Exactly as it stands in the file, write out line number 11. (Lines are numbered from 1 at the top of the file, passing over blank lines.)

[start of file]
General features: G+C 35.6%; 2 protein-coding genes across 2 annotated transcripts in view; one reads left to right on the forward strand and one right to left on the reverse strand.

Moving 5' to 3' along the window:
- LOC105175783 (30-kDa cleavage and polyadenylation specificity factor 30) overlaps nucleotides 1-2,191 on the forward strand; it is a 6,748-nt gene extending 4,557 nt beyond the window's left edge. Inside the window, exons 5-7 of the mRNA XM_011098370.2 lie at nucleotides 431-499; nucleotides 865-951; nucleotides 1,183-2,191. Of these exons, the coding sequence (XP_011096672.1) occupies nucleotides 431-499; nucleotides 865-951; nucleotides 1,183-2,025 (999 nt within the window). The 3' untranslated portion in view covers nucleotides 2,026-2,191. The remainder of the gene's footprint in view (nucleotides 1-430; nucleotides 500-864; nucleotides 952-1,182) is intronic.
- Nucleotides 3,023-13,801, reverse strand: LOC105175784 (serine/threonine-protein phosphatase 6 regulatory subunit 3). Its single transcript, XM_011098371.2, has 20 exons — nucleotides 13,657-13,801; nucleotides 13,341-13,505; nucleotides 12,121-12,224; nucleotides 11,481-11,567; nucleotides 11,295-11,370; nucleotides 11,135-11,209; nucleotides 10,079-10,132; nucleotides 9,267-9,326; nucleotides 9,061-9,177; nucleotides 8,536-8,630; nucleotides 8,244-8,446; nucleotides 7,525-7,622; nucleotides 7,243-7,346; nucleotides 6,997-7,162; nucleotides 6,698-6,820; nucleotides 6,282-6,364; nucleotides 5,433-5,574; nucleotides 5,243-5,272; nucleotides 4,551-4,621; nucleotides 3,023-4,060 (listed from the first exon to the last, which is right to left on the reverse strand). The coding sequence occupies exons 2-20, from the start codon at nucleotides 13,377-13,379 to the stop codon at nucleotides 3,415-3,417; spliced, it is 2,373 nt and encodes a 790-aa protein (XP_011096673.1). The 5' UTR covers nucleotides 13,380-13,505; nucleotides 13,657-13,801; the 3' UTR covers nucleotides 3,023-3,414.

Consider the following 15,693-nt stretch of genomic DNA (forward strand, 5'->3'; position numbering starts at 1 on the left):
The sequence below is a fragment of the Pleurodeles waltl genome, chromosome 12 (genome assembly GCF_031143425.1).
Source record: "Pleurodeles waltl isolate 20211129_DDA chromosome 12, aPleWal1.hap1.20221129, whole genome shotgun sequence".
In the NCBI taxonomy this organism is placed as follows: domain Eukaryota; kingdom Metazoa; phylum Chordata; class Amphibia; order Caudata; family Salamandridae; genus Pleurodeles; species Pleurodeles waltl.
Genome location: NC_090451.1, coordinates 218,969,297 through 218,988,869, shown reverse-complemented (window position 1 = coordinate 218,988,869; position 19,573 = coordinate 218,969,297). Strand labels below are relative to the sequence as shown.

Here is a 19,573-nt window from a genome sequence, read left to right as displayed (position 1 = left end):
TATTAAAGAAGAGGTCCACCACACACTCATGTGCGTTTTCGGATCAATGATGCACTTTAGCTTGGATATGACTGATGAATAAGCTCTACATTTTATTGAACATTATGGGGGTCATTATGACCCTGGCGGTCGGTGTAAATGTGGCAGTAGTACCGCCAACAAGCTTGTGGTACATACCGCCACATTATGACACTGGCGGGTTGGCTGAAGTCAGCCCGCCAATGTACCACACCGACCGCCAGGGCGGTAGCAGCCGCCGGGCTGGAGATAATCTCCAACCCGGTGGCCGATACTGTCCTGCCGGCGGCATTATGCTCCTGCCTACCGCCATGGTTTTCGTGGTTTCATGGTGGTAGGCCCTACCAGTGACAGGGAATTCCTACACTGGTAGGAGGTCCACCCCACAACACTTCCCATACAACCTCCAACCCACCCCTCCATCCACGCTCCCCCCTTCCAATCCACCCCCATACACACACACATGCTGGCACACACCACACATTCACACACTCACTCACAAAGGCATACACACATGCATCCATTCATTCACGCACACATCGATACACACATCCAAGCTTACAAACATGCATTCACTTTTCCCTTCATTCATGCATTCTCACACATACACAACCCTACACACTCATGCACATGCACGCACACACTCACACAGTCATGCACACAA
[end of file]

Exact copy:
TATTAAAGAAGAGGTCCACCACACACTCATGTGCGTTTTCGGATCAATGATGCACTTTAGCTTGGATATGACTGATGAATAAGCTCTACATTTTATTGAACATTATGGGGGTCATTATGACCCTGGCGGTCGGTGTAAATGTGGCAGTAGTACCGCCAACAAGCTTGTGGTACATACCGCCACATTATGACACTGGCGGGTTGGCTGAAGTCAGCCCGCCAATGTACCACACCGACCGCCAGGGCGGTAGCAGCCGCCGGGCTGGAGATAATCTCCAACCCGGTGGCCGATACTGTCCTGCCGGCGGCATTATGCTCCTGCCTACCGCCATGGTTTTCGTGGTTTCATGGTGGTAGGCCCTACCAGTGACAGGGAATTCCTACACTGGTAGGAGGTCCACCCCACAACACTTCCCATACAACCTCCAACCCACCCCTCCATCCACGCTCCCCCCTTCCAATCCACCCCCATACACACACACATGCTGGCACACACCACACATTCACACACTCACTCACAAAGGCATACACACATGCATCCATTCATTCACGCACACATCGATACACACATCCAAGCTTACAAACATGCATTCACTTTTCCCTTCATTCATGCATTCTCACACATACACAACCCTACACACTCATGCACATGCACGCACACACTCACACAGTCATGCACACAA